EU10 February 2009 In Focus: Interbank Markets and Spillover from the Global Crisis
Sunday, 22 February 2009 , Written by « World Bank »   

Ongoing tensions and volatility in international money and interbank markets spilled over to the less-developed domestic interbank markets in the EU10 and Croatia (EU10+1) during 2008. The high levels of foreign borrowing and lending of EU10 banks has created significant dependence on well-functioning FX swap markets. But liquidity in these markets was significantly impaired in the last quarter of 2008, with bid-ask spreads surging in forward exchange markets. Pressures spread from the FX swap markets to the EU10+1’s overall domestic interbank markets and FX spot markets, with particularly disruptive effects on the financial systems in Hungary and Latvia. Central banks have intervened to enhance access to domestic and foreign currency liquidity via reserve drawdowns, cuts in reserve requirements, and agreements with foreign central banks. The European Central Bank has provided some support for local FX swap markets. Not surprisingly, local interbank markets were most disrupted in countries where credit growth had been significantly externally financed, highlighting ongoing risks to banks from FX lending. These recent episodes will likely encourage policymakers to consider more carefully the risks to domestic banks generated by foreign exchange transactions.

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The Good Governance​ Standard for Public Services
Thursday, 19 February 2009 , Written by « Hackney Press Ltd »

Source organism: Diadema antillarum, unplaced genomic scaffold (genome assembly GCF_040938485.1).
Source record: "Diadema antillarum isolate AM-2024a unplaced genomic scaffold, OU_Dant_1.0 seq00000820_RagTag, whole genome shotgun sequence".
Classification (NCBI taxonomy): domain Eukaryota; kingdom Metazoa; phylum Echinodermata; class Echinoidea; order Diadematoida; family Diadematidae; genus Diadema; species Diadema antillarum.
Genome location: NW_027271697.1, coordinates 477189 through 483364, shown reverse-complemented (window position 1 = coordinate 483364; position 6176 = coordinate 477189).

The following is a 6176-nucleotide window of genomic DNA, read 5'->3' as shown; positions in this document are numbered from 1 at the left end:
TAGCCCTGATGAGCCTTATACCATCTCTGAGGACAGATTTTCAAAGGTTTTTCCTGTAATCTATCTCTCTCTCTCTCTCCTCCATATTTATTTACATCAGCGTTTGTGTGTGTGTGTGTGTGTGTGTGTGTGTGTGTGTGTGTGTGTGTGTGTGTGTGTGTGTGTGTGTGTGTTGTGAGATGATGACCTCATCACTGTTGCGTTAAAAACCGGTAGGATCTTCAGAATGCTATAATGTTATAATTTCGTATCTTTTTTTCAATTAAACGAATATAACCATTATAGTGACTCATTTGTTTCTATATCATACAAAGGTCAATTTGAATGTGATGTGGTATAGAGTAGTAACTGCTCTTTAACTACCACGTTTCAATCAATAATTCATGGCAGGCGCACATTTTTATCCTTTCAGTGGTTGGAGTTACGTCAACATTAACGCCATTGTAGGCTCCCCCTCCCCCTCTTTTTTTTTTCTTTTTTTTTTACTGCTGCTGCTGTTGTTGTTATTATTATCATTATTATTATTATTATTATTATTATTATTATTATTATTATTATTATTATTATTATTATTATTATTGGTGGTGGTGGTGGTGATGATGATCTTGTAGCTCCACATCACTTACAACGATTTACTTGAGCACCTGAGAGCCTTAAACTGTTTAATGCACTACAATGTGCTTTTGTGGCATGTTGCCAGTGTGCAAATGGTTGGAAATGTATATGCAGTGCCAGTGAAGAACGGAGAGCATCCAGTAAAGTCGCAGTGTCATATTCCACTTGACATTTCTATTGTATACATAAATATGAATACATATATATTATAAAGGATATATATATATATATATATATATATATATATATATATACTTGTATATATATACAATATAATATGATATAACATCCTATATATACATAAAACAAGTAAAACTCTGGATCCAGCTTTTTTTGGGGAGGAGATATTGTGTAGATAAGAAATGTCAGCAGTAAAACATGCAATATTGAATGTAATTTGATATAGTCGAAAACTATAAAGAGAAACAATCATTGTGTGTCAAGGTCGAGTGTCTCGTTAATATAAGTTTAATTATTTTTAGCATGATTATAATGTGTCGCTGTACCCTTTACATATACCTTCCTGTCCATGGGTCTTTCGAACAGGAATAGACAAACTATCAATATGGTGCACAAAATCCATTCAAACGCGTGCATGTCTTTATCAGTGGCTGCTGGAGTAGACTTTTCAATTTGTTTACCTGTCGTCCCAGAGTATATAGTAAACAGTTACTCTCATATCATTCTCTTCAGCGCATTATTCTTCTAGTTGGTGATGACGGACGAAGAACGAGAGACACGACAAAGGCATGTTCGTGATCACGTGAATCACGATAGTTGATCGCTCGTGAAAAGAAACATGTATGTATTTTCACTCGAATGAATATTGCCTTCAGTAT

Using the Standard

The purpose of the Standard

We intend the Good Governance Standard for Public Services as a guide to help everyone concerned with the governance of public services not only to understand and apply common principles of good governance, but also to assess the strengths and weaknesses of current governance practice and improve it. We hope that the Standard will be useful to governors who are striving to do a diffi cult job better, and to individuals and groups who have an interest in scrutinising the effectiveness of governance.

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Tuesday, 17 February 2009 , Written by « NGO Forum on Cambodia. »   


 Cambodia possesses significant deposits of natural resources such as gold, copper, bauxite, oil and gas. A large number of international companies from countries such as Ame rica, Australia, China, Korea, Kuwait, Malaysia, and Sweden signed exploration contracts with the Royal Government for oil, gas and minerals in Cambodian territory. Mining companies are

active in provinces such as Kampong Thom, Mondulkiri, and Ratanakiri, while oil companies are currently exploring off-shore and around the Tonlé Sap basin. Although most exploration is at an early stage, it is virtually certain that some of this exploration will turn into exploitation that brings substantial revenues into to the Royal Government. For instance, it has been estimated that oil revenue only one moderate size oil sector could produce revenues for the Royal Government from US$ 174 million in 2011 to a maximum of US$1.7 billion in 2021 [Source: IMF(2007), IMF Country Report No.07/291].

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